Remember the Lord said in Revelations:Rev. 3: 16

16 So then because thou art lukewarm, and neither cold nor hot, I will spue thee out of my mouth.

George Albert Smith said:

“There is a division line well defined that separates the Lord’s territory from Lucifer’s. If we live on the Lord’s side of the line Lucifer cannot come there to influence us, but if we cross the line into his territory we are in his power. By keeping the commandments of the Lord we are safe on His side of the line, but if we disobey His teachings we voluntarily cross into the zone of temptation and invite the destruction that is ever present there. Knowing this, how anxious we should always be to live on the Lord’s side of the line.”

I love President Hinckley’s simple council to a group at BYU:

“I speak to you this morning not only about a little more effort, a little more self-discipline, a little more consecrated effort in the direction of excellence in your studies. I speak of it also in terms of your lives. This is the great day of preparation for each of you. It is the time of beginning for something that will go on for as long as you live. I plead with you: Don’t be a scrub! Rise to the high ground of excellence. You can do it. You may not be a genius. You may be lacking in some skills. But you can do better than you are now doing.”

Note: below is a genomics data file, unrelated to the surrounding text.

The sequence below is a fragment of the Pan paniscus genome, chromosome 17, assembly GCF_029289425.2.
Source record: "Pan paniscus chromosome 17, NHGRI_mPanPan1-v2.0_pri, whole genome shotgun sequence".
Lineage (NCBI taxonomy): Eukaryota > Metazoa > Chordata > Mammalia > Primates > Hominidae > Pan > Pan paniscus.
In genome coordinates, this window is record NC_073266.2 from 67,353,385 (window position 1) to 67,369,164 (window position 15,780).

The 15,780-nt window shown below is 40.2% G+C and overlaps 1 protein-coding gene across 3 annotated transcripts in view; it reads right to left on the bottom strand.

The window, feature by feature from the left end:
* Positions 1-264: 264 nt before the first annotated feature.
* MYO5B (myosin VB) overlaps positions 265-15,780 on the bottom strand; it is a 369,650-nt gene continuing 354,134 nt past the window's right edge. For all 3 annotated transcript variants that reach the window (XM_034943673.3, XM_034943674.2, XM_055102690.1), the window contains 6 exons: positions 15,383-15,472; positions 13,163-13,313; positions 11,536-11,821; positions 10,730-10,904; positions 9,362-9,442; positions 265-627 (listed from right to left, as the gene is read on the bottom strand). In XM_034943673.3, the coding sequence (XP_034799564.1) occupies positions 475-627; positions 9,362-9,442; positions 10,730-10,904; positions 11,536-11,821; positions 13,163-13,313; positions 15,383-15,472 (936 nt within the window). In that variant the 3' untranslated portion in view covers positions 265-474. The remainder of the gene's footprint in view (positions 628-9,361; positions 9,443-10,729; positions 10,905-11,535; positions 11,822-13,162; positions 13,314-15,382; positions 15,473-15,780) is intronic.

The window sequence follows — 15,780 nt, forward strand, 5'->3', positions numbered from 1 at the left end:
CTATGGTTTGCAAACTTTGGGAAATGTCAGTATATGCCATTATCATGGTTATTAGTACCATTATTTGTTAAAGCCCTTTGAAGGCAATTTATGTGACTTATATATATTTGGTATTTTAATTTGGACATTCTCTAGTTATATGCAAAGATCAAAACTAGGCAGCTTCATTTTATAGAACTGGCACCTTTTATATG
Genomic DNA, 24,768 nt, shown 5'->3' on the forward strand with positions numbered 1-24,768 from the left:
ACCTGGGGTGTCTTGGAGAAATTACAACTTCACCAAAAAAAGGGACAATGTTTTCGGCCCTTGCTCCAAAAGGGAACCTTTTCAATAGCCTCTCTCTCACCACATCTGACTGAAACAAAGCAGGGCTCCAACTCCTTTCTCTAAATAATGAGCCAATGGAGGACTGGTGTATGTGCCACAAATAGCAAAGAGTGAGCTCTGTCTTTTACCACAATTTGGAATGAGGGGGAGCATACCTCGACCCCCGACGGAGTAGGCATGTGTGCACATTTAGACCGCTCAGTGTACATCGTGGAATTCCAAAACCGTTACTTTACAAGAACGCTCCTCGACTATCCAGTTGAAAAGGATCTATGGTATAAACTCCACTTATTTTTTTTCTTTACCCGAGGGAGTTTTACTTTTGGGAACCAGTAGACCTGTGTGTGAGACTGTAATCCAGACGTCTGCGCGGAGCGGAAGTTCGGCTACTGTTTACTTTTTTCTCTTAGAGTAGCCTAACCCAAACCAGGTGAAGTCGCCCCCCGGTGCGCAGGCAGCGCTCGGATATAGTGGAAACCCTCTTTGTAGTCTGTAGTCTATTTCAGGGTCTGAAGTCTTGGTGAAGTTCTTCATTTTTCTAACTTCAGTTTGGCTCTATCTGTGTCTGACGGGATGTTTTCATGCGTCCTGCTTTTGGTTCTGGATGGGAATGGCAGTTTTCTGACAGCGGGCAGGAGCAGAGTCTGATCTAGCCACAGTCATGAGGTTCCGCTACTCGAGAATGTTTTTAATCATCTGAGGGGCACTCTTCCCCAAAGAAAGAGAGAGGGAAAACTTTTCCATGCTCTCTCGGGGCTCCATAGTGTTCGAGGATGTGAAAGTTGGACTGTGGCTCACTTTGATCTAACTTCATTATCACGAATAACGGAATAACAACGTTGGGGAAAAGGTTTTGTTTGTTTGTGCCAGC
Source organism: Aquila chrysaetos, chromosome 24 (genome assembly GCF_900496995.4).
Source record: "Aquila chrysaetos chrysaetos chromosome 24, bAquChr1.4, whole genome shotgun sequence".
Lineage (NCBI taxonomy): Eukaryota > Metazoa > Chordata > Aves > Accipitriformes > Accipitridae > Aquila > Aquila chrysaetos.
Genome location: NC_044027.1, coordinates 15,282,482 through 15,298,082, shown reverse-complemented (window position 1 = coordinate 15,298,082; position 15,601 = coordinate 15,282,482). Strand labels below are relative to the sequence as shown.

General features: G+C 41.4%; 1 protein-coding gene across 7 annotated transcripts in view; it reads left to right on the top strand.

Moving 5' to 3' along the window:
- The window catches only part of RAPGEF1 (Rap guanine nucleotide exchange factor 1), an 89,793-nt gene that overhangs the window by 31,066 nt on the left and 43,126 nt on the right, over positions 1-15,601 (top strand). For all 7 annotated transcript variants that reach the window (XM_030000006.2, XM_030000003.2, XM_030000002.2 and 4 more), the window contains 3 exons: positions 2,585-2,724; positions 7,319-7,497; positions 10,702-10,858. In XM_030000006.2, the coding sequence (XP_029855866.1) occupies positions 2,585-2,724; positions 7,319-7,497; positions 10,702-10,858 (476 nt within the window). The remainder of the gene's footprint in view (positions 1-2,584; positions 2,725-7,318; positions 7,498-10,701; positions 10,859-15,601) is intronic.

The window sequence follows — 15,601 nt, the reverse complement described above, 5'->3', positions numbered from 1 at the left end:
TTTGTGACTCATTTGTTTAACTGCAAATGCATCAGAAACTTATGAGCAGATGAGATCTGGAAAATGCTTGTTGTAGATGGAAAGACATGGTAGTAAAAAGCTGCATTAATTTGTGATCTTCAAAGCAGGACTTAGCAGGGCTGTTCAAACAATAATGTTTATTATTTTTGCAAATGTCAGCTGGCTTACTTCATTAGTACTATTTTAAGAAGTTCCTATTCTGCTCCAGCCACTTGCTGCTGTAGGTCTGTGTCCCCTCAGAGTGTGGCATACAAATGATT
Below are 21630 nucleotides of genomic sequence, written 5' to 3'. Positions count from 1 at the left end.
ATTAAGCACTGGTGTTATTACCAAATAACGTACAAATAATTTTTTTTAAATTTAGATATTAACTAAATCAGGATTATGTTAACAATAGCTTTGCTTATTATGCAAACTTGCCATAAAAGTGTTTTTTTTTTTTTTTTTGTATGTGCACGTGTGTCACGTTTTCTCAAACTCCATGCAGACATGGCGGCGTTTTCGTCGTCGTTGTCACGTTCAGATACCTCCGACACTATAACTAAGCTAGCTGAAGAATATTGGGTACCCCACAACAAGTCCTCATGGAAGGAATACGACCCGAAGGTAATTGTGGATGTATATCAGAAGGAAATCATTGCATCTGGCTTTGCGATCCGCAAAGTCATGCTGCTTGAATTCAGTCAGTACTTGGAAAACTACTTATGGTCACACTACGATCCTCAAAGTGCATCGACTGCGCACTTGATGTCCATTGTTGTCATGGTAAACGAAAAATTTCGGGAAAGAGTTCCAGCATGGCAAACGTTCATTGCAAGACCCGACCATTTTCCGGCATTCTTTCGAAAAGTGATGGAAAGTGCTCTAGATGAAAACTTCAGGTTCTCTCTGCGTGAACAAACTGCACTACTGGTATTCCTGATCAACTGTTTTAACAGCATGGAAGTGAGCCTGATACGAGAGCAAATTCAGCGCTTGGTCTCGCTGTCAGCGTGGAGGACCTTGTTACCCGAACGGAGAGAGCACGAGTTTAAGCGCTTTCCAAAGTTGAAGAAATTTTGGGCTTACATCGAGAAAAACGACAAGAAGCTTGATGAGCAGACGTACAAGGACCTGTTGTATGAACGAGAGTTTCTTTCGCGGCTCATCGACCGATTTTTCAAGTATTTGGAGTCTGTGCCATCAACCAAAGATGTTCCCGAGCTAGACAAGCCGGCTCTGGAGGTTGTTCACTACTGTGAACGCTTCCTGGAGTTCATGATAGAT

Find one thing that you can do better and then seek to improve for one day and then another and then a week.  We can all increase our righteous living and if we do so, not just us but our entire country will benefit.

  1. The second way to fight off Satan’s seductive call is to find a way to contribute.

Everyone has something they are meant to do in this life.  It may be as simple as raising a family, working hard and voting but simple can be a grand thing if it is what we are meant to do.

President Joseph F. Smith reminded us that

“to do well those things which God ordained to be the common lot of all man-kind, is the truest greatness. To be a successful father or a successful mother is greater than to be a successful general or a successful statesman.”

In my old job I felt unhappy, unfulfilled and depressed.  This was confusing for me because I was not doing anything bad or unrighteous.  It was a long lesson to learn but eventually I knew that I was not living the life I was meant to live.  For whatever reason, the Lord wanted me to have my current job of running my own business.  I know that with more assurity than anything else in my life.


As a final example I would like to tell you about another colonial woman who contributed in amazing ways.  Her name is Eliza Pinckney.  When Eliza was 16 her father was called away on state business and she was left to manage the 3 family plantations totaling over 3,000 acres of rice.   Unsatisfied with this enormous contribution she decided that the colony of South Carolina needed to be a leader in agriculture.  After doing several experiments she came up with the idea of cultivating and planting indigo seeds.